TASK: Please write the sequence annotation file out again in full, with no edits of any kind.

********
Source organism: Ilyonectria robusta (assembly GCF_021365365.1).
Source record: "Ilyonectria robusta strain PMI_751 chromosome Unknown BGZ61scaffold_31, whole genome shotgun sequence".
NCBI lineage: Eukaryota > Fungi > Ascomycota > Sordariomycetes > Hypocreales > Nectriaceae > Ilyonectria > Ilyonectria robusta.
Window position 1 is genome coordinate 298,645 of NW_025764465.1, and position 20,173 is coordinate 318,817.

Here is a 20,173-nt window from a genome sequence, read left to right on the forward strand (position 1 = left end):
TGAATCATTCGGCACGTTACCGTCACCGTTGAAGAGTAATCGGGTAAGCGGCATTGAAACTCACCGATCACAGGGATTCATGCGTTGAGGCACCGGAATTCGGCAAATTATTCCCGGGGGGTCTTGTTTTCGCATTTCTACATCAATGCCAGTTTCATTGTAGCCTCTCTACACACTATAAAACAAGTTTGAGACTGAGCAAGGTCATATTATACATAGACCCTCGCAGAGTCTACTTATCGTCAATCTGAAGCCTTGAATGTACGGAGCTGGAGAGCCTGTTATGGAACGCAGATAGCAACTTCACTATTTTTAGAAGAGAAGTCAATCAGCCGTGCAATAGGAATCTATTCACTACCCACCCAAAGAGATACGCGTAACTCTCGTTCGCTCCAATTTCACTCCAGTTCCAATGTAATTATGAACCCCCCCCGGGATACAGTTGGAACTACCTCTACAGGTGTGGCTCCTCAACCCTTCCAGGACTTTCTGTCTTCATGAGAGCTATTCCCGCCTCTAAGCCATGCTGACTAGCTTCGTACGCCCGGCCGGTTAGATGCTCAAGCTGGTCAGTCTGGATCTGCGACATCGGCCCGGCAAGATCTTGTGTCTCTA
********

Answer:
Source organism: Ilyonectria robusta (assembly GCF_021365365.1).
Source record: "Ilyonectria robusta strain PMI_751 chromosome Unknown BGZ61scaffold_31, whole genome shotgun sequence".
NCBI lineage: Eukaryota > Fungi > Ascomycota > Sordariomycetes > Hypocreales > Nectriaceae > Ilyonectria > Ilyonectria robusta.
Window position 1 is genome coordinate 298,645 of NW_025764465.1, and position 20,173 is coordinate 318,817.

Here is a 20,173-nt window from a genome sequence, read left to right on the forward strand (position 1 = left end):
TGAATCATTCGGCACGTTACCGTCACCGTTGAAGAGTAATCGGGTAAGCGGCATTGAAACTCACCGATCACAGGGATTCATGCGTTGAGGCACCGGAATTCGGCAAATTATTCCCGGGGGGTCTTGTTTTCGCATTTCTACATCAATGCCAGTTTCATTGTAGCCTCTCTACACACTATAAAACAAGTTTGAGACTGAGCAAGGTCATATTATACATAGACCCTCGCAGAGTCTACTTATCGTCAATCTGAAGCCTTGAATGTACGGAGCTGGAGAGCCTGTTATGGAACGCAGATAGCAACTTCACTATTTTTAGAAGAGAAGTCAATCAGCCGTGCAATAGGAATCTATTCACTACCCACCCAAAGAGATACGCGTAACTCTCGTTCGCTCCAATTTCACTCCAGTTCCAATGTAATTATGAACCCCCCCCGGGATACAGTTGGAACTACCTCTACAGGTGTGGCTCCTCAACCCTTCCAGGACTTTCTGTCTTCATGAGAGCTATTCCCGCCTCTAAGCCATGCTGACTAGCTTCGTACGCCCGGCCGGTTAGATGCTCAAGCTGGTCAGTCTGGATCTGCGACATCGGCCCGGCAAGATCTTGTGTCTCTA